It was a small round object sent around the planet, and it changed the course of human history. Call it "Spudnik." It was a potato. On Columbus Day, the U.S. commemorates the grand global changes - discoveries and destruction alike - that unfolded after Christopher Columbus linked the New World and the Old. But some scholars take a more granular view of what Columbus wrought. They look at the very seeds, seedlings and tubers that began crisscrossing the oceans in what they call the "Columbian Exchange."
RUTLAND, N.D. -- As Sen. Heidi Heitkamp, D-N.D., hustled down the main drag in Sunday's Uffda Day parade, Elizabeth Ritter, a middle-aged woman in a pink coat and matching hat, stepped off the curb, pulled the lawmaker close and spoke into her ear, carving out a private moment amid the blaring music and cheers.
Parking lot of a crowded store in Upstate New York on Saturday, in what federal authorities are calling the deadliest U.S. crash in nearly a decade. Police said that just before 2 p.m., they received reports of a crash involving two vehicles in Schoharie, about 30 miles west of Albany. Authorities said a 2001 Ford Excursion limousine traveling southwest on State Route 30 "failed to stop" at an intersection with State Route 30A and flew into the parking lot of the nearby Apple Barrel Country Store and Cafe.
Imagine you're riding a bicycle when you collide with a car and are thrown over the handlebars. When you hit the street, you're knocked unconscious and unable to call for help. In this scenario, you're wholly dependent upon a stranger coming to your rescue. If you're in public, surrounded by people, that might not be a problem. But if you're injured when you're alone, hours could pass before you're found.
Pablo Picasso once called painting "a sum of destructions." Banksy, the anonymous British graffiti artist and popular provocateur, admitted he had Picasso in mind when he pulled off the most memorable art-world prank in years.
TOKYO - Secretary of State Mike Pompeo said he had "productive talks" with North Korean leader Kim Jong Un in Pyongyang on Sunday, Oct. 7, with the pair reportedly agreeing to hold a summit between Kim and President Donald Trump as soon as possible. Pompeo and Kim met for about two hours and then had a 90-minute lunch together. South Korea later said the two men agreed to a second Kim-Trump summit "at the earliest possible date."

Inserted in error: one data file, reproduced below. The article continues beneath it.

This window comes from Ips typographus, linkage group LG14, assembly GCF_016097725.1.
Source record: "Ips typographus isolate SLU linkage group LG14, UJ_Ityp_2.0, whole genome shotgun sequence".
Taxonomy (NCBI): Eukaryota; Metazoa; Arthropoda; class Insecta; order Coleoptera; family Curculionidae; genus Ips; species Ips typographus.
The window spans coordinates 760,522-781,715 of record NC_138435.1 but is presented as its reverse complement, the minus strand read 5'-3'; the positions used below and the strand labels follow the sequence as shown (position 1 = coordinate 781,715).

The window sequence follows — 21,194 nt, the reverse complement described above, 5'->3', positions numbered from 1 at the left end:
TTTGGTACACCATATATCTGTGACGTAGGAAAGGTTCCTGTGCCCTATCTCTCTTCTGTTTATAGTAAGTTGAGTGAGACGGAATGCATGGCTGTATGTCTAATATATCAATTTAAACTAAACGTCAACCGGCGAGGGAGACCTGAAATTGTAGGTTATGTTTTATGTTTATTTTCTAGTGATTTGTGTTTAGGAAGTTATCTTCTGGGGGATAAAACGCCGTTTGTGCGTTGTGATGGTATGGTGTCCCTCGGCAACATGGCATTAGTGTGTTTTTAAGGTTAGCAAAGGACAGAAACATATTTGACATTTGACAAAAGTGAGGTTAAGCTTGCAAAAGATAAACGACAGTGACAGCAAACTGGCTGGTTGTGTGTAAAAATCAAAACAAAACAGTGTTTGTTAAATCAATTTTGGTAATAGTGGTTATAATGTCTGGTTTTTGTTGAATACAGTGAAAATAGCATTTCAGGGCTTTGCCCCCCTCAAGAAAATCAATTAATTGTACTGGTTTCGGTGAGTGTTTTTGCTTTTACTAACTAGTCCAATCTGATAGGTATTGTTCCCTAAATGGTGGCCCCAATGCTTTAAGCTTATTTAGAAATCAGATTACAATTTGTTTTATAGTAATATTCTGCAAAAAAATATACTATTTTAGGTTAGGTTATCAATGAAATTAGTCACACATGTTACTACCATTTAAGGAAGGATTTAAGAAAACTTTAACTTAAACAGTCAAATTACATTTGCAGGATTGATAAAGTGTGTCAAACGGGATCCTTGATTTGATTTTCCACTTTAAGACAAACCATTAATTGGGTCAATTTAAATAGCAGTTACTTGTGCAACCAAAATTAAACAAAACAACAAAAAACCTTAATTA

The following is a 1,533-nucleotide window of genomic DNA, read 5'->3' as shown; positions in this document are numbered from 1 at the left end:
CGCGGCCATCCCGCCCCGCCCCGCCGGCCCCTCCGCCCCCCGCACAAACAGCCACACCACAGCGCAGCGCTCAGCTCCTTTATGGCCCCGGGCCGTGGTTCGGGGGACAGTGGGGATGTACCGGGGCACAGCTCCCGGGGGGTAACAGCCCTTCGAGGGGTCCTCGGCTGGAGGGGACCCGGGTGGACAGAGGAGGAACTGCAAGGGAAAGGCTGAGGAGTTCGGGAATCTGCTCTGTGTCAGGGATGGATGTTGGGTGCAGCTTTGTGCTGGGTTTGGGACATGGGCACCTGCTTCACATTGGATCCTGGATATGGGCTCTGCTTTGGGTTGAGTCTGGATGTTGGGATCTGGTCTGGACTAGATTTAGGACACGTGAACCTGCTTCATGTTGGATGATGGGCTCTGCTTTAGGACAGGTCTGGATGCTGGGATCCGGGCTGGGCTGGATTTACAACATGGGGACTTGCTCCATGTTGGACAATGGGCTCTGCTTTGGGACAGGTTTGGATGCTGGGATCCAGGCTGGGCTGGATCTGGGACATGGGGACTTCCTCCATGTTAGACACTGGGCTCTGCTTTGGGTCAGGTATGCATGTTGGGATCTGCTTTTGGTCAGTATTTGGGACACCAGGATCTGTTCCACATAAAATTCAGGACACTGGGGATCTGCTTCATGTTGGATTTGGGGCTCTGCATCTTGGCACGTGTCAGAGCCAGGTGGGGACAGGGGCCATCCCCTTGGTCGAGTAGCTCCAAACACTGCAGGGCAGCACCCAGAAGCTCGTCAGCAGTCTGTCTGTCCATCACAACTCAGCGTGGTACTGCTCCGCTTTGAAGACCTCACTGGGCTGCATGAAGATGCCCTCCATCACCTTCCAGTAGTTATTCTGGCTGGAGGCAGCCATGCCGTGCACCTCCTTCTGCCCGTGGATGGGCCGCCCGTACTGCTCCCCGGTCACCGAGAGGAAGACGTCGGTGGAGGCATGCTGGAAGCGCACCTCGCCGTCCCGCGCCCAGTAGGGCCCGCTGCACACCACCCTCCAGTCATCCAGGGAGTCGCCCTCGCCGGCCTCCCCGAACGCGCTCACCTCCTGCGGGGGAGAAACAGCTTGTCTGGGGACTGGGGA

ROME - In a combative letter, a highly-placed cardinal on Sunday mounted the Vatican's first direct response to accusations that Pope Francis knew about and covered up sexual misconduct, describing those claims as a "political fabrication devoid of a real foundation." The letter, written by Canadian Cardinal Marc Ouellet, came six weeks after a former Vatican ambassador to the United States wrote a bombshell letter of his own, charging that much of the Vatican hierarchy, including Francis, had for years protected recently-resigned cardinal Theodore McCarrick.
Callie Terrell has been styling hair for more than seven decades in Memphis, Tennessee. Next month, she turns 100 years old and plans to retire - but not by choice. She's out of a job. The owner of the beauty shop where she works has decided to retire and sell the salon. Terrell, who styles hair part time and has outlived most of her customers, said if it was up to her, she'd continue working. "I'd keep going, maybe to 101 or 102," she said in an interview with The Washington Post. "I love what I do, so why not?"
WASHINGTON - Senate confirmed Brett Kavanaugh as the 114th Supreme Court justice on Saturday, Oct. 6, by one of the narrowest margins in history amid mass protests, ending a vitriolic battle over his nomination and solidifying a conservative majority on the court. As a throng of angry demonstrators stood on the steps of the Capitol, the Senate finalized on a near party-line vote of 50 to 48 what will certainly be one of President Donald Trump's most enduring legacies: two Supreme Court justices in two years in an increasingly polarized nation.
For Pete Zimmerman, a Minnesota farmer, the age of gene-edited foods has arrived. While he couldn't be happier, the hi-tech soybeans he's now harvesting are at the crux of a long-running debate about a frankenfood future. Zimmerman is among farmers in three states now harvesting 16,000 acres of DNA-altered soybeans destined to be used in salad dressings, granola bars and fry oil, and sold to consumers early next year. It's the first commercialized crop created with a technique some say could revolutionize agriculture, and others fear could carry as-yet unknown peril.